Case in point: a recent study conducted by a panel at Indiana University claims that the technology behind battery-powered vehicles isn’t ready for prime time.
The study argues that costs, along with limited range, will hinder adoption of pure electric vehicles. The panel urges that advancements in battery technology is necessary, stating that lithium-ion chemistry, the current power source of choice for battery-powered autos, “may never have adequate energy density to independently power a household’s primary multi-purpose vehicle.”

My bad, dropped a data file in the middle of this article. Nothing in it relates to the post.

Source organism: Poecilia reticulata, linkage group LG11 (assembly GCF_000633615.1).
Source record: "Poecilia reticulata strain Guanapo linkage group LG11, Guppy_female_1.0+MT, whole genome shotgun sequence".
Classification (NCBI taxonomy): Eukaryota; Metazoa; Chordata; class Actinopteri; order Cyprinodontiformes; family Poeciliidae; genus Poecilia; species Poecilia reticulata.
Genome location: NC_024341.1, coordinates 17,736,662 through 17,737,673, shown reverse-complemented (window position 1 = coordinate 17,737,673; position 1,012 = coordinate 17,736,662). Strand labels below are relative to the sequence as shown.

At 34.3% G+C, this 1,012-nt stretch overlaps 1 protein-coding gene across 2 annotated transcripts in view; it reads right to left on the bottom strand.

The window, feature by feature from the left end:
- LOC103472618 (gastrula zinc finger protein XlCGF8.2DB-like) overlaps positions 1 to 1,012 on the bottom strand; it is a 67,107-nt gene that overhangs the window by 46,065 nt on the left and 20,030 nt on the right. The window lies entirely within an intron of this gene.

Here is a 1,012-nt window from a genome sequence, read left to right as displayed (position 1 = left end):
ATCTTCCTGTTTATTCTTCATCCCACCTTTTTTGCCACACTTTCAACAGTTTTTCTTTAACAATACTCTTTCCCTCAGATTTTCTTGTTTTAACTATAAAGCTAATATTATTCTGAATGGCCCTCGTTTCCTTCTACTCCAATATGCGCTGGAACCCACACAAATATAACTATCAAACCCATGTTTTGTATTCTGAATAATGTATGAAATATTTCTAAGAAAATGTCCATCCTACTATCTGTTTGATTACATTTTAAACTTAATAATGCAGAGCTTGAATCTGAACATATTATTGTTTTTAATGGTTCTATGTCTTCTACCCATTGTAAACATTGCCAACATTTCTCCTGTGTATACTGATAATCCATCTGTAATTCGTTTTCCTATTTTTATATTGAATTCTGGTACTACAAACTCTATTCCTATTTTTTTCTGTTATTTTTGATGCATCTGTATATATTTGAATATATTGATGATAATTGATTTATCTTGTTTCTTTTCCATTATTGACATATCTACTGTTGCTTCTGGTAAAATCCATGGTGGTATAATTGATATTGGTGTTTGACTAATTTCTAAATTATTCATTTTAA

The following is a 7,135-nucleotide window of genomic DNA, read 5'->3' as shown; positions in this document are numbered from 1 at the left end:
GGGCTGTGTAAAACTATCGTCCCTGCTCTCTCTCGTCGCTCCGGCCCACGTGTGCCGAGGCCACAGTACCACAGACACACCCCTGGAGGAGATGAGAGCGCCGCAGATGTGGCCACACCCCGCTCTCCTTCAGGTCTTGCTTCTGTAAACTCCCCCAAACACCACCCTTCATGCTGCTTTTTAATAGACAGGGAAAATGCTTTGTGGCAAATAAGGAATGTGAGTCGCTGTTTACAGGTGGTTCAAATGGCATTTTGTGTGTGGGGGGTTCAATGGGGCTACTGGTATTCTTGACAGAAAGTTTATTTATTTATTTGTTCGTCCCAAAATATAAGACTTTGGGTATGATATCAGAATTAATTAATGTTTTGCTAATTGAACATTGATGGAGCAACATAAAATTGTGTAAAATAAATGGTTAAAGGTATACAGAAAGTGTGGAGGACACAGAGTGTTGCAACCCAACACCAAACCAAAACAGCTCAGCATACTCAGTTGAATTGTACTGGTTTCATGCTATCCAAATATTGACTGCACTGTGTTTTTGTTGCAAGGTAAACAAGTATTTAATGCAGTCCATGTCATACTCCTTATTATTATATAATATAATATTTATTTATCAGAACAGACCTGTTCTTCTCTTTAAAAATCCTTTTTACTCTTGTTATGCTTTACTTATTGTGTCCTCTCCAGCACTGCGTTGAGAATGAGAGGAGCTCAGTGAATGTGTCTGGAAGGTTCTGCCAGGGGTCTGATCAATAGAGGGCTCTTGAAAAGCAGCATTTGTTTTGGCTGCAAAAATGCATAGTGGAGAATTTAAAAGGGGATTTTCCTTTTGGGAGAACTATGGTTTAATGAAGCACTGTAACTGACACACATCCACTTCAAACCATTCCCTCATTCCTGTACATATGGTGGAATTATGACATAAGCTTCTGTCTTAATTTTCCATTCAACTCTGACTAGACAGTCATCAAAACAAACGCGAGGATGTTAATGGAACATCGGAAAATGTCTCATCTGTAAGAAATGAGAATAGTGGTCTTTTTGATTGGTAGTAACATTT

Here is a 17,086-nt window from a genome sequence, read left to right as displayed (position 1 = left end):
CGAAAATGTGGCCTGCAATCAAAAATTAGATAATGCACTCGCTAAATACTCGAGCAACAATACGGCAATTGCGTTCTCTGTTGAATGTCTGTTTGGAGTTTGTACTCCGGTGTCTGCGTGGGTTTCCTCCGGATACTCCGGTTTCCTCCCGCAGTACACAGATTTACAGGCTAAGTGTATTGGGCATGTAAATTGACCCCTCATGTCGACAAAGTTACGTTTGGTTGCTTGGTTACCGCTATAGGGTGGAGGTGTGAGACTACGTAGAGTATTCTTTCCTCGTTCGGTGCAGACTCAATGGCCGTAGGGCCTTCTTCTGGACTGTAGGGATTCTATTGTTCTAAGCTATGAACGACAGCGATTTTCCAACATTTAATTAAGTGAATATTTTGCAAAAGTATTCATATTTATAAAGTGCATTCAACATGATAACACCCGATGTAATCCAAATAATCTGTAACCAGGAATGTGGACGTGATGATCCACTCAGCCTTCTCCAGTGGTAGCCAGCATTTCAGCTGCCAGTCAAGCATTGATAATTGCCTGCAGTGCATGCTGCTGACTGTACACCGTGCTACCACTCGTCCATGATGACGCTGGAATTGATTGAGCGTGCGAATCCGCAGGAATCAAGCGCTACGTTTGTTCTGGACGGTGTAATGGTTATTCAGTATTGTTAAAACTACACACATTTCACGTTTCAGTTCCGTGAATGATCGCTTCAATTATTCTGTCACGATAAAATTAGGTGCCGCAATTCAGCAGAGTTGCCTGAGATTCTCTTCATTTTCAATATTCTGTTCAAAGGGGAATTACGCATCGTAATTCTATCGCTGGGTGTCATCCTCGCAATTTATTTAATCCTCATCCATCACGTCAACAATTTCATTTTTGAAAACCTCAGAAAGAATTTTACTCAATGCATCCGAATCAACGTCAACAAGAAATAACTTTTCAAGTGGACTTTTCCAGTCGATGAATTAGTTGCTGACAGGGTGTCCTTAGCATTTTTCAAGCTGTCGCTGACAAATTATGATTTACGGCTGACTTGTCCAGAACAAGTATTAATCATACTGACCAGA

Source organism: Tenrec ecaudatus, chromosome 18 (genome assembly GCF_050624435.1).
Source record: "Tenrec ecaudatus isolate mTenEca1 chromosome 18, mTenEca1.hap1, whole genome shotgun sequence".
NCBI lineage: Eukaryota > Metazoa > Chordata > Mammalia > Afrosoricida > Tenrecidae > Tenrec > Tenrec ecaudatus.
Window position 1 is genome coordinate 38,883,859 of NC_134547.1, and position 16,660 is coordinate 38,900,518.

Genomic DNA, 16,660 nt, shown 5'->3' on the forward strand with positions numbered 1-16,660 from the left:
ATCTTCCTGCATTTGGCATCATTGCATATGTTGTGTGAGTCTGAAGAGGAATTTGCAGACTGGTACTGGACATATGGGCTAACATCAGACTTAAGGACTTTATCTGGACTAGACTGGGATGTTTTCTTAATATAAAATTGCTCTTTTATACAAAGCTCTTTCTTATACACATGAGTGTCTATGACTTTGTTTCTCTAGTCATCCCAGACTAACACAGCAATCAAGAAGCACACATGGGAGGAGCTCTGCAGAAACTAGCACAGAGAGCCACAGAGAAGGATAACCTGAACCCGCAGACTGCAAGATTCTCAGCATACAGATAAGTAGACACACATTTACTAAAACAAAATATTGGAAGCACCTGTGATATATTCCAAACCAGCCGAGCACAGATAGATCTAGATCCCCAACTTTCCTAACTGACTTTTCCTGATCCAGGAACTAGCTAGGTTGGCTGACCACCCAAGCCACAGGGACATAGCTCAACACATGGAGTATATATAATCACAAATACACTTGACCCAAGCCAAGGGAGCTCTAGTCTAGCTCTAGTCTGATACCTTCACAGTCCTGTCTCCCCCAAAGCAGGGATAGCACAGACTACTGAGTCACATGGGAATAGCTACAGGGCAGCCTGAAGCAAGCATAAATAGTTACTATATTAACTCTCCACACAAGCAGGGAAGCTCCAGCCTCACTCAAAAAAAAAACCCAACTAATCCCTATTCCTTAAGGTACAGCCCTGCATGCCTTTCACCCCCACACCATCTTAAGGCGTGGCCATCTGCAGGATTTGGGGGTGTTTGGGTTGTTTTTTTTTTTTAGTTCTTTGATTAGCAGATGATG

This statement seems to indicate that a breakthrough battery, possibly of the lithium-air or solid-state variety, will have to reach the mass-production level before electric vehicles can offer sufficient range to replace one’s primary electric vehicles. One tiny detail the study’s sobering statement overlooks? Operating range is a non-issue at least for the vast majority of drivers of current electric vehicles.